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Instructions for getting to Chinook’s At Salmon Bay Restaurant
If you follow the directions to SFW (see below), just continue north on Elliot Ave (it turns into 15th Ave W as you pass under the Magnolia bridge) past Galer to W Emerson St. The interchange at 15th Ave W and W Emerson is a bit complicated. You will need to exit 15th Ave W as if you were going to Nickerson, but instead you loop back on the overpass over 15th Ave to W Emerson St. Then head west on W Emerson St. Make a right turn onto 19th Ave W and you will see CHINOOK’s straight in front of you.
Click here for a map.
Seattle FilmWorks is a world leader in innovative Photography and Digital Image processing. They were the first to offer Prints and Slides from any type of 35mm film. The first to put your Pictures on Disk at an affordable price. And the first to deliver your pictures to you instantly over the Internet.
Our hosts for the evening will be Michelle Christman, the night manager for SFW, and Jack Paden, a consulting engineer who designed much of the sorting and handling machinery used in the facility.
Instructions for getting to Seattle Film Works (SFW)
The address is 1260 16th Avenue West. SFW is located between Myrtle Edwards Park and the Magnolia Bridge on the Seattle Waterfront.
From Interstate 5, take the Mercer Street exit. At the first light, turn right on Fairview, then turn left on Valley (at Burger King).
Follow Valley to Denny and turn right. Continue on Denny which merges into Elliott (aka 15th Ave W) and continue north to Galer. Turn left on Galer towards the waterfront. Cross the railroad tracks, and turn left at the waterfront to 16th Avenue West.
SFW is the second building on your left.
Call 281-1394 if you get lost!
Click here for a map.
We toured the film processing facility at Seattle FilmWorks on the evening of November 12th.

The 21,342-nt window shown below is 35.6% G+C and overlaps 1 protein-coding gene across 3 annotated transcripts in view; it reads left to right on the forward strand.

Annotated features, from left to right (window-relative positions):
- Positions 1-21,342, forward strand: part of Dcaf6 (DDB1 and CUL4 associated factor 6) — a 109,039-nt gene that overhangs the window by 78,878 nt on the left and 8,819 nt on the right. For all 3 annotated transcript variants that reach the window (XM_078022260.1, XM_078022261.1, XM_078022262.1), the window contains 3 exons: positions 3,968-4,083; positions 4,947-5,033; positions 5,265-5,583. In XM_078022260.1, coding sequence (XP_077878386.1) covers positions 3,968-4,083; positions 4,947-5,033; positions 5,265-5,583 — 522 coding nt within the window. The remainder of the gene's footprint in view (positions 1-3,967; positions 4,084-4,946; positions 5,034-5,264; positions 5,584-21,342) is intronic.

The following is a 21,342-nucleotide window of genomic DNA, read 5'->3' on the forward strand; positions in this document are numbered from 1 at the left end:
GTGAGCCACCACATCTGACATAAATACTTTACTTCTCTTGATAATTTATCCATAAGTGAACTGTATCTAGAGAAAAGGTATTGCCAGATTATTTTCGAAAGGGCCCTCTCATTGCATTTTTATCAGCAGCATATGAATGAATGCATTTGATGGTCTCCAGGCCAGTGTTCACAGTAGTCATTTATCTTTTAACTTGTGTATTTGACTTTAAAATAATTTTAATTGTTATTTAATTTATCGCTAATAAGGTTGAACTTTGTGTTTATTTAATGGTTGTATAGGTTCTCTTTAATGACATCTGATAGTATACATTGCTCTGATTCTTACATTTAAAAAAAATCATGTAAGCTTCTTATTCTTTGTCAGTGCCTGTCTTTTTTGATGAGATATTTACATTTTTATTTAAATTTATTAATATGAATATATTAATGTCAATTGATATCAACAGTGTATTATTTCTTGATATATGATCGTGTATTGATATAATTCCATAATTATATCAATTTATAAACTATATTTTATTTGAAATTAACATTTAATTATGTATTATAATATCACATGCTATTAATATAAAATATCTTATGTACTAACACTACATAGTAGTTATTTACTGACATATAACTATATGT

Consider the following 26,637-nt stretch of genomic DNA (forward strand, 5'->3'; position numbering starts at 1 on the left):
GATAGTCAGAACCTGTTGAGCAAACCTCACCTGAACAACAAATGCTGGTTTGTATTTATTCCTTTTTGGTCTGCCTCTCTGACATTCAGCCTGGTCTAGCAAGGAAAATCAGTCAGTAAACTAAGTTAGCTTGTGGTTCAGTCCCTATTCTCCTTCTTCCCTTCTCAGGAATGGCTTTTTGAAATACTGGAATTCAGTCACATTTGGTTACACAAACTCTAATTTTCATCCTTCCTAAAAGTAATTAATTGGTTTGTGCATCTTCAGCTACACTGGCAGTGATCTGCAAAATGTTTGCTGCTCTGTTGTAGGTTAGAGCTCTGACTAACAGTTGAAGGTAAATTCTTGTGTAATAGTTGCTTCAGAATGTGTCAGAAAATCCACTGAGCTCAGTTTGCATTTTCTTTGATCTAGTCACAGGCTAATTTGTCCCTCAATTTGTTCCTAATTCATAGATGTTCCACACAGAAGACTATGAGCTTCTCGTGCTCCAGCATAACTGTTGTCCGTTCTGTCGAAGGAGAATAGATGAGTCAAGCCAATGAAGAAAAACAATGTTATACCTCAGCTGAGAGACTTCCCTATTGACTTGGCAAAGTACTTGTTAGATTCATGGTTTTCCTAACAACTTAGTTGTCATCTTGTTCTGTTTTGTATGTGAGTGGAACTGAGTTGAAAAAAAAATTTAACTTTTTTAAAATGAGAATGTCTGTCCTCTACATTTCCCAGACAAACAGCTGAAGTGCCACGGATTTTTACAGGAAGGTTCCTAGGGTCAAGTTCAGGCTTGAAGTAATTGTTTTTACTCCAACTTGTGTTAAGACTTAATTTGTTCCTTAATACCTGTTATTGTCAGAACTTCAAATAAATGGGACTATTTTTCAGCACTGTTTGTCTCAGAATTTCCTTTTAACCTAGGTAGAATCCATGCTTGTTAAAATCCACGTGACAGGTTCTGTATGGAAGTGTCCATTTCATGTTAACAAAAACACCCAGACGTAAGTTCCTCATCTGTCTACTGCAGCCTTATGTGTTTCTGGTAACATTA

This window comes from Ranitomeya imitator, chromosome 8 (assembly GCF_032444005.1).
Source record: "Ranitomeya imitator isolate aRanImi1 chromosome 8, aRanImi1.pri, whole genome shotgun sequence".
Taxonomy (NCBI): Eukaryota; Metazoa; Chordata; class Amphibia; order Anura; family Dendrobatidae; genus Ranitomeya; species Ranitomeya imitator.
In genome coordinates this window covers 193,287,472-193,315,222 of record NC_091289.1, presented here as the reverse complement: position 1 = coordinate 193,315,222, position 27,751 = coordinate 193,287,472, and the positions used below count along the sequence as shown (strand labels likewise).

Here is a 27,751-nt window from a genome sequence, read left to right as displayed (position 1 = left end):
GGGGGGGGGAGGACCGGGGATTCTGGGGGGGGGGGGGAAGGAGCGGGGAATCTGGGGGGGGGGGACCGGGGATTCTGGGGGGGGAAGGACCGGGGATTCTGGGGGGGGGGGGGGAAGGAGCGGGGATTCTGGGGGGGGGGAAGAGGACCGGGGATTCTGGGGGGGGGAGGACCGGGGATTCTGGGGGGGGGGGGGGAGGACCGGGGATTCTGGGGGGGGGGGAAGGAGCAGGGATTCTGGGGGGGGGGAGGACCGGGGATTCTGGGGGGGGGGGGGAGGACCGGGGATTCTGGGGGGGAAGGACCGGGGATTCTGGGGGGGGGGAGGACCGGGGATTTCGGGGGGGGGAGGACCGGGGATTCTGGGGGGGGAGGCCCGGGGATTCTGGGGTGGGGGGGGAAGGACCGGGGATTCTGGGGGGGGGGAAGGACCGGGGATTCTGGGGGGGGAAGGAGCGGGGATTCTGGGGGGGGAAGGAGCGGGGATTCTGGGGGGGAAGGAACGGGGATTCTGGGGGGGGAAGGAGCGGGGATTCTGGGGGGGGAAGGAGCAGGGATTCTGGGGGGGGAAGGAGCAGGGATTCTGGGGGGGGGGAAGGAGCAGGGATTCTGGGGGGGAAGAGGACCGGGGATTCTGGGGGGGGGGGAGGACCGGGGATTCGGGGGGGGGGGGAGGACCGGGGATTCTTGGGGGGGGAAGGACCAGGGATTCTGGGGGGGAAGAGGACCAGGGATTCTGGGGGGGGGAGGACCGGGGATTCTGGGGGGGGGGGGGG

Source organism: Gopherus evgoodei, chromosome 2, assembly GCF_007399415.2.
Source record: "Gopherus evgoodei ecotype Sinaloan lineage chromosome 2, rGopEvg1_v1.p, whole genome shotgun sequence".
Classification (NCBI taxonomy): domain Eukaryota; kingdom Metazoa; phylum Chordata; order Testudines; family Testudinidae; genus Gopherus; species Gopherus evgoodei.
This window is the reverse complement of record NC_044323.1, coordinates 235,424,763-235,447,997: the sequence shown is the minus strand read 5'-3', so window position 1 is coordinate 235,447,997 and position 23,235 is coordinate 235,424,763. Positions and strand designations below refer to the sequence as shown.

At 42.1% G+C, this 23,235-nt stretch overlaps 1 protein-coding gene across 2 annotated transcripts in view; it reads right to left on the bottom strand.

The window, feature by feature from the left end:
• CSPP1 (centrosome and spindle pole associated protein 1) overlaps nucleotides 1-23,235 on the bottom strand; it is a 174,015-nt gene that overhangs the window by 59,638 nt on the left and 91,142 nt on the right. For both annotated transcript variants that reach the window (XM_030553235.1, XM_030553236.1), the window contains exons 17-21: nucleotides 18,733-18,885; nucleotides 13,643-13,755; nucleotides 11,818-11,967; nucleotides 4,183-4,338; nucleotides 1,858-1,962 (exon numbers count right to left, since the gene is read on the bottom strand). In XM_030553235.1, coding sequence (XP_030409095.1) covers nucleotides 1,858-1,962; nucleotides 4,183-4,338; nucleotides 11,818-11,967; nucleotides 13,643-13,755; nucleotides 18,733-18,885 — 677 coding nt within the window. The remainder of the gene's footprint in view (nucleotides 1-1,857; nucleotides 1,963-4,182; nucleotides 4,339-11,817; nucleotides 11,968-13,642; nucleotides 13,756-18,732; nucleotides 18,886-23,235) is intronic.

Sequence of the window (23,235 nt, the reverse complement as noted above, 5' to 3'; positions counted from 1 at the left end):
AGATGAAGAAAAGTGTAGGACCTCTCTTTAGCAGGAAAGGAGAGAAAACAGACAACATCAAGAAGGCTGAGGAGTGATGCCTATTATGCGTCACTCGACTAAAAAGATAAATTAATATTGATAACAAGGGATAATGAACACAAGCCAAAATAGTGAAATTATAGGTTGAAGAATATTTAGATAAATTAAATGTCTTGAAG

Seattle FilmWorks has been processing film for customers around the world for over 20 years. On a typical day, over 800 employees at SFW process more than 20 miles of film in the state-of-the-art 65,000 sq ft photo-processing lab.
The Seattle FilmWorks Print-Ops department has nine fully computerized multiscanning printers which cost over $400,000 each. (A one-hour lab photofinishing machine costs about $60,000.) They automatically analyze each-and-every frame from your film and adjust for the best color and contrast. And each unit is calibrated daily before production begins by a quality-control technician. This is the kind of technical sophistication a storefront lab can't match.
For years SFW has been offering features the rest of the industry is now touting as "advanced". SFW can provide slides and prints from any C-41 or "chrome" film (including Kodak, Fuji, Konica, and Agfa). And they were the first to put photos on floppy disk at an affordable price. The SFW photo-indexing system has set the standard in the industry. Every photo that's printed has the frame and unique roll number printed on the back, so that you can quickly and easily find the matching negative for reprints. And their handy Pictures Plus Index makes it a snap to catalog your pictures. They even wrap your negatives in a sleeving which protects them from scratches and fingerprints.
The film processing begins with a sorting machine that takes rolls of film received into the plant by mail or other forms of delivery and sorts them into tote bins based upon the type of film. The film is dumped into a large bulk hopper and is fed into the sorting mechanism by a vibratory feeder to a shuttle tube that gravity feeds the film roll to the sorter mechanism. The sorter can sort at better than one roll a second (750 milliseconds). It’s quite an impressive machine in it’s simplicity and low cost given it’s throughput performance. The sorting machine has a name, it’s called "Electric Wanda", which is derived from the name of the worker who used to sort the film manually.
The sorted film rolls have all been tagged with barcode labels and are now carried to the splicing operation, where the bins are emptied into loading mechanisms which feed the film canisters one at a time into the splicing machines. Several splicing machines operate in parallel in this phase of the film processing due to the different film types that come from the sorting operation. These machines remove the film from the film canister and splice the film from many rolls together to form a continuous reel of exposed film a thousand feet in length. Each splice includes the barcode label which identifies the film for subsequent processing. The reel of spliced film ends up in a magazine.